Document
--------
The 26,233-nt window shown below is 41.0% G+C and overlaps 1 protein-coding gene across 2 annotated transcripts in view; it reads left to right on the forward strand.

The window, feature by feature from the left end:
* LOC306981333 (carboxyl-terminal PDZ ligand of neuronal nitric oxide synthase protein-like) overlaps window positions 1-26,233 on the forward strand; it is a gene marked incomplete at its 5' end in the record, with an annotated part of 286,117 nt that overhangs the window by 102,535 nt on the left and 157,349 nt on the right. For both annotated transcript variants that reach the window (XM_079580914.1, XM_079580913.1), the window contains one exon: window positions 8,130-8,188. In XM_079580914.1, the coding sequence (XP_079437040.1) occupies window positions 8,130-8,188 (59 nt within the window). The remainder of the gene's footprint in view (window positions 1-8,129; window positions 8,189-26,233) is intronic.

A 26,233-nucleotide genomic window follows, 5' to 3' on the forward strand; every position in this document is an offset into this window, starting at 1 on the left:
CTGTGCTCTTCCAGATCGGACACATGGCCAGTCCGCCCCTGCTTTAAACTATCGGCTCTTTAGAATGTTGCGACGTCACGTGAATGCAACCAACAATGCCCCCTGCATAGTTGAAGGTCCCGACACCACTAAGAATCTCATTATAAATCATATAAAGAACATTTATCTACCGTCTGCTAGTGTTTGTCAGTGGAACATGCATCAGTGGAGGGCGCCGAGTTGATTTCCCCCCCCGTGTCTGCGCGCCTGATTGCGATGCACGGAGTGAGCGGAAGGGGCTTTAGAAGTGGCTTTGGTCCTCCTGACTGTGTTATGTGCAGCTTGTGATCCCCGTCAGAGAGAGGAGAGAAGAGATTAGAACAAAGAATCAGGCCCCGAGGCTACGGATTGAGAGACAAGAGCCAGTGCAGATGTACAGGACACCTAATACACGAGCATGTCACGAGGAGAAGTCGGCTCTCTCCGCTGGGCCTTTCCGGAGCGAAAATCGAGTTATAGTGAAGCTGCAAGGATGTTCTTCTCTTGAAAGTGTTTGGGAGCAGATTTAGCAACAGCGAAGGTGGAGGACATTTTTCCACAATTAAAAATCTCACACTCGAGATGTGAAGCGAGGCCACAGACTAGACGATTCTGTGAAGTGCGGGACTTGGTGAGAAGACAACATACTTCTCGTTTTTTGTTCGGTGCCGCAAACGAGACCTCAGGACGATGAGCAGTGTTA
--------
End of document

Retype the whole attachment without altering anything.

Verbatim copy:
The 26,233-nt window shown below is 41.0% G+C and overlaps 1 protein-coding gene across 2 annotated transcripts in view; it reads left to right on the forward strand.

The window, feature by feature from the left end:
* LOC306981333 (carboxyl-terminal PDZ ligand of neuronal nitric oxide synthase protein-like) overlaps window positions 1-26,233 on the forward strand; it is a gene marked incomplete at its 5' end in the record, with an annotated part of 286,117 nt that overhangs the window by 102,535 nt on the left and 157,349 nt on the right. For both annotated transcript variants that reach the window (XM_079580914.1, XM_079580913.1), the window contains one exon: window positions 8,130-8,188. In XM_079580914.1, the coding sequence (XP_079437040.1) occupies window positions 8,130-8,188 (59 nt within the window). The remainder of the gene's footprint in view (window positions 1-8,129; window positions 8,189-26,233) is intronic.

A 26,233-nucleotide genomic window follows, 5' to 3' on the forward strand; every position in this document is an offset into this window, starting at 1 on the left:
CTGTGCTCTTCCAGATCGGACACATGGCCAGTCCGCCCCTGCTTTAAACTATCGGCTCTTTAGAATGTTGCGACGTCACGTGAATGCAACCAACAATGCCCCCTGCATAGTTGAAGGTCCCGACACCACTAAGAATCTCATTATAAATCATATAAAGAACATTTATCTACCGTCTGCTAGTGTTTGTCAGTGGAACATGCATCAGTGGAGGGCGCCGAGTTGATTTCCCCCCCCGTGTCTGCGCGCCTGATTGCGATGCACGGAGTGAGCGGAAGGGGCTTTAGAAGTGGCTTTGGTCCTCCTGACTGTGTTATGTGCAGCTTGTGATCCCCGTCAGAGAGAGGAGAGAAGAGATTAGAACAAAGAATCAGGCCCCGAGGCTACGGATTGAGAGACAAGAGCCAGTGCAGATGTACAGGACACCTAATACACGAGCATGTCACGAGGAGAAGTCGGCTCTCTCCGCTGGGCCTTTCCGGAGCGAAAATCGAGTTATAGTGAAGCTGCAAGGATGTTCTTCTCTTGAAAGTGTTTGGGAGCAGATTTAGCAACAGCGAAGGTGGAGGACATTTTTCCACAATTAAAAATCTCACACTCGAGATGTGAAGCGAGGCCACAGACTAGACGATTCTGTGAAGTGCGGGACTTGGTGAGAAGACAACATACTTCTCGTTTTTTGTTCGGTGCCGCAAACGAGACCTCAGGACGATGAGCAGTGTTA